“Jesus was a Gay Jew. Evidence Please.”

Recently someone left a simple, reasonable FB comment: “Jesus was a gay Jew. Evidence please.”

In this post I am providing that evidence in one place. I will provide a brief introduction, as brief as possible.

The evidence I found is a bit complicated, but it isn’t brain surgery.

Josephus’ Antiquities of the Jews

Among the many significant details in Josephus’ brief description of the rule of Philip the Tetrarch, the thing to note now is the focus on his judicial practice and style.

About this time it was that Philip, Herod’s brother, departed this life, in the twentieth year of the reign of Tiberius: after he had been tetrarch of Trachonitis, and Gaulanitis, and of the nation of the Bataneans also, thirty-seven years.

He had shewed himself a person of moderation and quietness in the conduct of his life and government. He constantly lived in that country which was subject to him.

He used to make his progress with a few chosen friends. His tribunal also, on which he sat in judgment, followed him in his progress: and when any one met him, who wanted his assistance, he made no delay, but had his tribunal set down immediately, wheresoever he happened to be; and sat down upon it, and heard his complaint. He there ordered the guilty that were convicted to be punished: and absolved those that had been accused unjustly.

Josephus, Antiquities of the Jews 18.4.6 

Philip the Tetrarch ruled nearly 40 years over the territory that included Bethsaida, from 4 BCE to 34 CE. Subject peoples handled justice matters internally, except for death penalty cases and conflicts between peoples. Philip’s territory was majority Bedouin Arab with a small number of Jews. In this passage Josephus does not mention Jews among Philip’s subjects, although he mentions them elsewhere.

Talmud

These passages are from the major Rabbinic legal code, the Talmud. As such, they describe the trial, and practices associated with the trial, from the perspective of law enforcement and prosecution.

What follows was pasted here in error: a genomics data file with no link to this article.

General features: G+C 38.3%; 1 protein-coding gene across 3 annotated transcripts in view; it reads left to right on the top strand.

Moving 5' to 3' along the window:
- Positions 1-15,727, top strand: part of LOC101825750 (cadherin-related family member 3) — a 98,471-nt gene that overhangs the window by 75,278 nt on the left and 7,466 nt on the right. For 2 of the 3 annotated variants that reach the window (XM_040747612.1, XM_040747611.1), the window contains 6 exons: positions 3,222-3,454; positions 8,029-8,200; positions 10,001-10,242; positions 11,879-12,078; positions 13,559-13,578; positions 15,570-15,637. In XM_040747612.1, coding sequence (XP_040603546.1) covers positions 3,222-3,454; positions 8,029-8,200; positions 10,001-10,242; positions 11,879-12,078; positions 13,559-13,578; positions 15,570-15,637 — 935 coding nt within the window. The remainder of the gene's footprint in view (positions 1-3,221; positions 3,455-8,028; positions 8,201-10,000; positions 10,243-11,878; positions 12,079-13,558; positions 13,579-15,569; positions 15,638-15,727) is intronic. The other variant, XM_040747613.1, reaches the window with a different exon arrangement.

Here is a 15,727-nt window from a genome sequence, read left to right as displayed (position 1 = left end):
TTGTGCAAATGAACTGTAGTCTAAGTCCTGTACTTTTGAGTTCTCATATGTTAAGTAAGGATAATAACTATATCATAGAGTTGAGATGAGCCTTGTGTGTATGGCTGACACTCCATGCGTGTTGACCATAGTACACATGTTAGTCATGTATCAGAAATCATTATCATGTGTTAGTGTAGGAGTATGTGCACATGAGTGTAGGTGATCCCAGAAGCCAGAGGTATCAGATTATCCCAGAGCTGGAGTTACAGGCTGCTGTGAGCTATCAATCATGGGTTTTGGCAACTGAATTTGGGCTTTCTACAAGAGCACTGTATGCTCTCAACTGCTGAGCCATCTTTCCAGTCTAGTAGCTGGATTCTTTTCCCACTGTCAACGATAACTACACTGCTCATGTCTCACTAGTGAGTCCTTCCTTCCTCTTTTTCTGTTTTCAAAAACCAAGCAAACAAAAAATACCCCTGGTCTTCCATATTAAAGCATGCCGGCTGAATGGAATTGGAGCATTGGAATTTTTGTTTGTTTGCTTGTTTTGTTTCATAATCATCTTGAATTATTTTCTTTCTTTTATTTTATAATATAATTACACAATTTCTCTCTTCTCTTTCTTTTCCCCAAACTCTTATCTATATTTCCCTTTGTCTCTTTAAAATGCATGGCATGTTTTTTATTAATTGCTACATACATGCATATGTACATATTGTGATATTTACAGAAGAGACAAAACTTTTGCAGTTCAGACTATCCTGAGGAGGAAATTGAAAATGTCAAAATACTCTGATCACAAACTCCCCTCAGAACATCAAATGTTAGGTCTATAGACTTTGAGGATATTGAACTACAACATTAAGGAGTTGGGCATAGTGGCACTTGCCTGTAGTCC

In the following passages note the following four items. First, Yohanan b. Zakkai was located in Galilee, which we learn from the mention of ‘Arav, a small town located in Upper Galilee.

Second, notice that Yohanan b. Zakkai answers a question posed by a person labeled “Antigonus the Prince”. The Antigonus figure appears several times in the Talmud asking for legal clarification from R. Yohanan.

Historically, several notable figures are named “Antigonus”, all of whom were long dead by the time Yohanan b. Zakkai was born.

A third notable element is the detailed paragraph on entrapment technique and goals. Some experts have noted that “Ben Stada of Lod” was probably Jesus, and that the mode of execution was stoning.

The fourth thing to note are the three legal arguments for charging and sentencing sexual transgressors. I believe these arguments are actual trial documents called formularies. Formularies evolved in Roman courts for cases involving peregrines (non-Romans) for efficient, less ritualized trials.

The phrase “behold it is a deduction” in the Massekhet Semahot and ySanhedrin passages is the sign that Jewish legal language is being translated into Roman legal principals.

These first three passages, “Zakkai’s Formularies”, are arguments for the execution of entities not typically subject to Torah, and are all related to sexual transgression. These are legal “work-arounds” to enforce the execution of gay and lesbian gentiles.

Mishnah Sanhedrin 1:2; Tosefta Sanhedrin 3:2

Antigonus the Prince asked Rabban Yoḥanan ben Zakkai, “The ox will be stoned and the master also die (Ex. 21:29). Why?” 
He said to him, “The accomplice of a thief is like a thief.” 
When he went out, the student asked, “Master, this one you pushed away with a reed, but to us, what will you reply?” 
He said to them, “It is written, The ox will be stoned and also its master will die… 

Massekhet Semahot 8.7

The dorshe hamurot used to say, You shall surely destroy all the places where the nations whom thou shall dispossess served their gods, upon the high mountains and upon the hills, and under every green tree; you shall tear down their altars, and dash to pieces their pillars (Deut. 12:2-3). How did the wood and stones sin? But on account of them there came upon man confusion, and therefore Scripture said, You shall destroy their altars.

And behold it is a deduction: If in the case of stone and wood, which have neither merit nor demerit, neither good nor evil, because on their account confusion comes upon man, Scripture said to destroy their altars, a man who causes others to sin, and turns them from the way of life to the way of death, how much more so will he suffer.  

ySanhedrin 7.5

And so too, if a woman approaches any beast and lies with it, you shall kill the woman and the beast, they shall be put to death, their blood is upon them (Lev. 20:16). If the woman sinned, what sin did the beast commit? But because there came upon man confusion on its account, Scripture said to kill the beast, that the cow should not go into the market place and people say, “See, there is the cow on whose account so-and-so was put to death.” 

Yoḥanan b. Zakkai’s commentary follows here. [Neusner’s comment]